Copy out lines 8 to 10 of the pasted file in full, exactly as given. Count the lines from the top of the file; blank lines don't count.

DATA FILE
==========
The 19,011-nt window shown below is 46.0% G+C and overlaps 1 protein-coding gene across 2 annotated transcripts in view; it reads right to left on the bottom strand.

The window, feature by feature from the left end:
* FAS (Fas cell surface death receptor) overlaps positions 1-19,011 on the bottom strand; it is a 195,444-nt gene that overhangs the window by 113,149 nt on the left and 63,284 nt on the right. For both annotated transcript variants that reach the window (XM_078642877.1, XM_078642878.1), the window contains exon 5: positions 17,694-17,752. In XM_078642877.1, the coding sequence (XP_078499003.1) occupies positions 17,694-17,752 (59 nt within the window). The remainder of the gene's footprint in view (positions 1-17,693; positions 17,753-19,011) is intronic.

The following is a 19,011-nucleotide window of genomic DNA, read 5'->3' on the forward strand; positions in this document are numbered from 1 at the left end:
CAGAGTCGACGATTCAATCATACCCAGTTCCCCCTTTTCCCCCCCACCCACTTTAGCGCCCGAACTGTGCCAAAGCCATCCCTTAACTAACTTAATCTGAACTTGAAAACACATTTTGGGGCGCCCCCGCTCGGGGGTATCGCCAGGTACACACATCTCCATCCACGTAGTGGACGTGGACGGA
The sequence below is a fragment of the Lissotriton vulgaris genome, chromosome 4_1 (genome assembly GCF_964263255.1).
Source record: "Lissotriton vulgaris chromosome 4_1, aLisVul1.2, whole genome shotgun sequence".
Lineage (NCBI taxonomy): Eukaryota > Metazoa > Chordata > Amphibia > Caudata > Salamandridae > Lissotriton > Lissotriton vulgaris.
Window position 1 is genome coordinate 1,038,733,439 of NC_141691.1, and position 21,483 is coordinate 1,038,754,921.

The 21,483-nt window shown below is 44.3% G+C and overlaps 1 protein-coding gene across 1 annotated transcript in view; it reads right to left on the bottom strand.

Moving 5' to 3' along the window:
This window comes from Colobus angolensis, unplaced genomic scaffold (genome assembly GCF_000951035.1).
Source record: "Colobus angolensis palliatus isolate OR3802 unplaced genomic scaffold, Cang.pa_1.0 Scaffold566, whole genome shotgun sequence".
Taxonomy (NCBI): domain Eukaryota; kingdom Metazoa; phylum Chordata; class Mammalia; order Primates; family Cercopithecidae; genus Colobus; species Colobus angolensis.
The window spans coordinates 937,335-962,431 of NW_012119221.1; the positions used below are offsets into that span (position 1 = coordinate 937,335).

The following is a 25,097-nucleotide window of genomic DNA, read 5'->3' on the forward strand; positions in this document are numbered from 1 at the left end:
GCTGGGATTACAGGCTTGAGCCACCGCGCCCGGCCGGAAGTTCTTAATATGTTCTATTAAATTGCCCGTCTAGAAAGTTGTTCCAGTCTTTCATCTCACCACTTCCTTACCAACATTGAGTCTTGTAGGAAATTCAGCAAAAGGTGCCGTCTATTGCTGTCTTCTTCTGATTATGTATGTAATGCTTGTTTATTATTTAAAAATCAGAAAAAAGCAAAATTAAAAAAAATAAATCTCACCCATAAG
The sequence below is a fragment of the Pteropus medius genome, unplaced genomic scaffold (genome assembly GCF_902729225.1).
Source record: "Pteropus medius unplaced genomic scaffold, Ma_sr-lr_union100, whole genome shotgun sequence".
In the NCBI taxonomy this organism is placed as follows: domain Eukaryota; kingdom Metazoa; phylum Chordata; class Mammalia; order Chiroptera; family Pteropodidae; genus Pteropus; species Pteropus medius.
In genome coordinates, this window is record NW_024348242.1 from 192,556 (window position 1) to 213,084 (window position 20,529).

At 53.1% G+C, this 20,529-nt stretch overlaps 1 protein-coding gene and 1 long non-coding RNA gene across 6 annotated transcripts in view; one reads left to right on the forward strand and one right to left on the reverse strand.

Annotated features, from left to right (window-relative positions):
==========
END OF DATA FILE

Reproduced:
Lineage (NCBI taxonomy): Eukaryota > Metazoa > Chordata > Amphibia > Caudata > Salamandridae > Lissotriton > Lissotriton vulgaris.
Window position 1 is genome coordinate 1,038,733,439 of NC_141691.1, and position 21,483 is coordinate 1,038,754,921.

The 21,483-nt window shown below is 44.3% G+C and overlaps 1 protein-coding gene across 1 annotated transcript in view; it reads right to left on the bottom strand.